US9178820B1 - Delayed auto new address learning - Google Patents

Delayed auto new address learning Download PDF

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US9178820B1
US9178820B1 US14/161,935 US201414161935A US9178820B1 US 9178820 B1 US9178820 B1 US 9178820B1 US 201414161935 A US201414161935 A US 201414161935A US 9178820 B1 US9178820 B1 US 9178820B1
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address
entries
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Gai NACHUM
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Marvell Israel MISL Ltd
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Marvell Israel MISL Ltd
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    • HELECTRICITY
    • H04ELECTRIC COMMUNICATION TECHNIQUE
    • H04LTRANSMISSION OF DIGITAL INFORMATION, e.g. TELEGRAPHIC COMMUNICATION
    • H04L12/00Data switching networks
    • H04L12/64Hybrid switching systems
    • H04L12/6418Hybrid transport
    • HELECTRICITY
    • H04ELECTRIC COMMUNICATION TECHNIQUE
    • H04LTRANSMISSION OF DIGITAL INFORMATION, e.g. TELEGRAPHIC COMMUNICATION
    • H04L45/00Routing or path finding of packets in data switching networks
    • H04L45/02Topology update or discovery
    • H04L45/023Delayed use of routing table update
    • HELECTRICITY
    • H04ELECTRIC COMMUNICATION TECHNIQUE
    • H04LTRANSMISSION OF DIGITAL INFORMATION, e.g. TELEGRAPHIC COMMUNICATION
    • H04L45/00Routing or path finding of packets in data switching networks
    • H04L45/74Address processing for routing
    • H04L45/745Address table lookup or address filtering
    • HELECTRICITY
    • H04ELECTRIC COMMUNICATION TECHNIQUE
    • H04LTRANSMISSION OF DIGITAL INFORMATION, e.g. TELEGRAPHIC COMMUNICATION
    • H04L49/00Packet switching elements
    • H04L49/30Peripheral units, e.g. input or output ports
    • H04L49/3009Header conversion, routing tables or routing tags

Abstract

A network device includes a plurality of ports and at least one packet processor separate from a central processing unit (CPU). The packet processor is configured to forward a received packet based on a look-up of a destination address of the received packet in a table of learned entries that associate first addresses checked by the CPU to the ports of the network device, to add a new provisional entry that associates a source address with an ingress port of the received packet based on a look-up of the source address in both the learned entries and provisional entries that associate second addresses to be checked by the CPU to the ports of the network device, and to upgrade the new provisional entry to a learned entry with a delay time (e.g., a pre-determined time period) to allow the CPU to check the source address.

Description

INCORPORATION BY REFERENCE

This present disclosure claims the benefit of U.S. Provisional Application No. 61/756,323, “Delayed Auto New Address Learning” filed on Jan. 24, 2013, and U.S. Provisional Application No. 61/758,382, “Delayed Auto New Address Learning” filed on Jan. 30, 2013, which are incorporated herein by reference in their entirety.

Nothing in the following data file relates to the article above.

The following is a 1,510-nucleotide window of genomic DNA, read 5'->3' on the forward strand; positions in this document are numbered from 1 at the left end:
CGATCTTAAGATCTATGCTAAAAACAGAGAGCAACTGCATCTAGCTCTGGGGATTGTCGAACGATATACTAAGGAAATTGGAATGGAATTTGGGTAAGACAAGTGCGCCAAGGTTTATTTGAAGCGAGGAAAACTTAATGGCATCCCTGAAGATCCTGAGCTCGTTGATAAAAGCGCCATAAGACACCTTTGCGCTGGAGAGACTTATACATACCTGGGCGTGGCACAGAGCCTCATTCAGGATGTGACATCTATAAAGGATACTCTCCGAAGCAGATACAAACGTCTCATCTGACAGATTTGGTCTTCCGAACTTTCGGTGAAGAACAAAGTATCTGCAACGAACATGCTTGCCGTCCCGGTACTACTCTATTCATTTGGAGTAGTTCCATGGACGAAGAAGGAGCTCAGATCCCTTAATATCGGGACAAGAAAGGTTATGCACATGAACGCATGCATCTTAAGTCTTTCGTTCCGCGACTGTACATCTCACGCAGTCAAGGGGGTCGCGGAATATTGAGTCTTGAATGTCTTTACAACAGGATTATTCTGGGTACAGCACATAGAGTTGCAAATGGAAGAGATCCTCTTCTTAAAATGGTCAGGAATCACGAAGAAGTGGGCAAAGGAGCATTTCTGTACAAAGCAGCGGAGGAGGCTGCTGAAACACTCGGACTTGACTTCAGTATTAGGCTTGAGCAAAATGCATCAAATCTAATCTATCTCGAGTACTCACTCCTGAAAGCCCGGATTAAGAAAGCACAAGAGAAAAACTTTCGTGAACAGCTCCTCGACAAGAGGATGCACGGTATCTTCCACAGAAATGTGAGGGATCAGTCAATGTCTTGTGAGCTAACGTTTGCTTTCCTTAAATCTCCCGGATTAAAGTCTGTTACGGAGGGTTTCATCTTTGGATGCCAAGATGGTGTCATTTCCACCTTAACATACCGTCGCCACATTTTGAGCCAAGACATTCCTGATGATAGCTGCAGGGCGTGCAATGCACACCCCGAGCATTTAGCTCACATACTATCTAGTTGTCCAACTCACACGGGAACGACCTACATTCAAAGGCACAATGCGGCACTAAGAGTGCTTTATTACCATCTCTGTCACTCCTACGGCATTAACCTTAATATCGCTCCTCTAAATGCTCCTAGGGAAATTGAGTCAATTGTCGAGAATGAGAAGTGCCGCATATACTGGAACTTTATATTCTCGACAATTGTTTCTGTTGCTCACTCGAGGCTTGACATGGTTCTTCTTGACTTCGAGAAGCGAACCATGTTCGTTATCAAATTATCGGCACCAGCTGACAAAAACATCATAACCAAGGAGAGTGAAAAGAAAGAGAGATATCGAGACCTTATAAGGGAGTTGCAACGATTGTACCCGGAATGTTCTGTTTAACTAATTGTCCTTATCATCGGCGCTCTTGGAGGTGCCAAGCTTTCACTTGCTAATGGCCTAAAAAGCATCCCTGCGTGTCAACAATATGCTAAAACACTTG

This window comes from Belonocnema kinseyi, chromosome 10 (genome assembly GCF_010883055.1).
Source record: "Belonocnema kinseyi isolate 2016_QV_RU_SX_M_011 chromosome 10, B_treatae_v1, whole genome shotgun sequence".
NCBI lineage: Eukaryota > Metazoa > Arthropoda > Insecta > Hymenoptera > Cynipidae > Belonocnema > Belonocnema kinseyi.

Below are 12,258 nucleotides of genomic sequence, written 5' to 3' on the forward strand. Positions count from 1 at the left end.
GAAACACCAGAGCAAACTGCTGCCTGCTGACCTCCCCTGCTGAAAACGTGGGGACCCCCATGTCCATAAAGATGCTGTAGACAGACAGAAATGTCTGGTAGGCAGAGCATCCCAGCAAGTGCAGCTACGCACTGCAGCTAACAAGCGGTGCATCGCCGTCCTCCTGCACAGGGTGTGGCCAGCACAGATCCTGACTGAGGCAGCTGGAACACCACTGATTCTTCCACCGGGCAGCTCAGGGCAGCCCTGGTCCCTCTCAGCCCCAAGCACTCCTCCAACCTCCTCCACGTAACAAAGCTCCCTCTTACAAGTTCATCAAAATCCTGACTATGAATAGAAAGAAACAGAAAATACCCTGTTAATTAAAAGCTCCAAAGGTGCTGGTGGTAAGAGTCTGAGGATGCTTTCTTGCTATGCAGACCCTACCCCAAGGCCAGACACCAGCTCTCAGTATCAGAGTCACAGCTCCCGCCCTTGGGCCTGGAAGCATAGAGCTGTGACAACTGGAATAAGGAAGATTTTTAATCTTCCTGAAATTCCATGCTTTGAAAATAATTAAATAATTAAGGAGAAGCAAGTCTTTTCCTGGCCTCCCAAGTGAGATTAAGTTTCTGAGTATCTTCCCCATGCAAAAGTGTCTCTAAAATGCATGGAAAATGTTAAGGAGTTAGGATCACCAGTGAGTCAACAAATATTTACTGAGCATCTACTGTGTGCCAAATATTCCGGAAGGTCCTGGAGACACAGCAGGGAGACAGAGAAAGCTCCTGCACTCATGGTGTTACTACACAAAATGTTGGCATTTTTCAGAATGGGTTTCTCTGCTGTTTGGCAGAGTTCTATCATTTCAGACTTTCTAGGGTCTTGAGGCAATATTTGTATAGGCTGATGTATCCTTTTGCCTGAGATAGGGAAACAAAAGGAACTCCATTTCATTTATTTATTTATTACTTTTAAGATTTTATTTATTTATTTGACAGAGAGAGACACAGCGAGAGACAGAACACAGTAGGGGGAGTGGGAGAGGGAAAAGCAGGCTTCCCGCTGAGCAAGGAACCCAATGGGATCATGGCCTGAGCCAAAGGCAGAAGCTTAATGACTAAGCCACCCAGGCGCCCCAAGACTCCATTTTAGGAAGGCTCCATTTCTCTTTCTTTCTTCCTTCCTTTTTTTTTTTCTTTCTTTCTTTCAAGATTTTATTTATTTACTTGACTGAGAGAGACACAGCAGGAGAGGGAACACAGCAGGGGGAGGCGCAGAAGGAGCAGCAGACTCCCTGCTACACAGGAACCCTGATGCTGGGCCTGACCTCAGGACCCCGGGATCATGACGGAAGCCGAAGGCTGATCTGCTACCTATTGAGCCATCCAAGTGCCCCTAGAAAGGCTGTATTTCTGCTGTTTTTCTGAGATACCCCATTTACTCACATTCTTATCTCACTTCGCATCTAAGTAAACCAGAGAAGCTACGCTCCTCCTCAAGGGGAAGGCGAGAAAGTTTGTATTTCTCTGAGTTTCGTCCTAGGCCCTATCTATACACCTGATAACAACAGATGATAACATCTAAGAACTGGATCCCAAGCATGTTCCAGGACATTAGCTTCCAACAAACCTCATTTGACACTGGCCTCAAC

BACKGROUND

The background description provided herein is for the purpose of generally presenting the context of the disclosure. Work of the presently named inventors, to the extent the work is described in this background section, as well as aspects of the description that may not otherwise qualify as prior art at the time of filing, are neither expressly nor impliedly admitted as prior art against the present disclosure.

Generally, an Ethernet switching device makes decisions for packet forwarding based on a forwarding database. In an example, the forwarding database includes a table storing media access control (MAC) addresses in association with ports of the Ethernet switching device. When the Ethernet switching device receives a packet, the Ethernet switching device extracts a MAC address in a destination field of the packet, and performs a lookup to find a port associated with the MAC address in the table. Then, via the port, the packet is sent out of the Ethernet switching device.

SUMMARY

Aspects of the disclosure provide a network device that includes a plurality of ports and at least one packet processor separate from a central processing unit (CPU). The plurality of ports is configured to receive packets from a network and to transmit packets to the network. The packet processor is configured to forward a received packet based on a look-up of a destination address of the received packet in a table of learned entries that associate first addresses checked by the CPU to the ports of the network device, to add a new provisional entry that associates a source address with an ingress port of the received packet based on a look-up of the source address in both the learned entries and provisional entries that associate second addresses to be checked by the CPU to the ports of the network device, and to upgrade the new provisional entry to a learned entry with a delay time (e.g., a pre-determined time period) to allow the CPU to check the source address.

In an embodiment, the learned entries and the provisional entries are entries in a forwarding database.

According to an aspect of the disclosure, the packet processor is configured to broadcast the received packet when the look-up of the destination address in the learned entries fails to find a match. Further, the packet processor is configured to add the new provisional entry in the forwarding database when the look-up of the source address fails to find a match in the first addresses and the second addresses. In an example, the packet processor sends a notification of the source address to the CPU to let the CPU check the source address for security control. The CPU is configured to cause the provisional entry to be deleted from the forwarding database when the CPU determines that the source address is prevented from being included among the learned entries.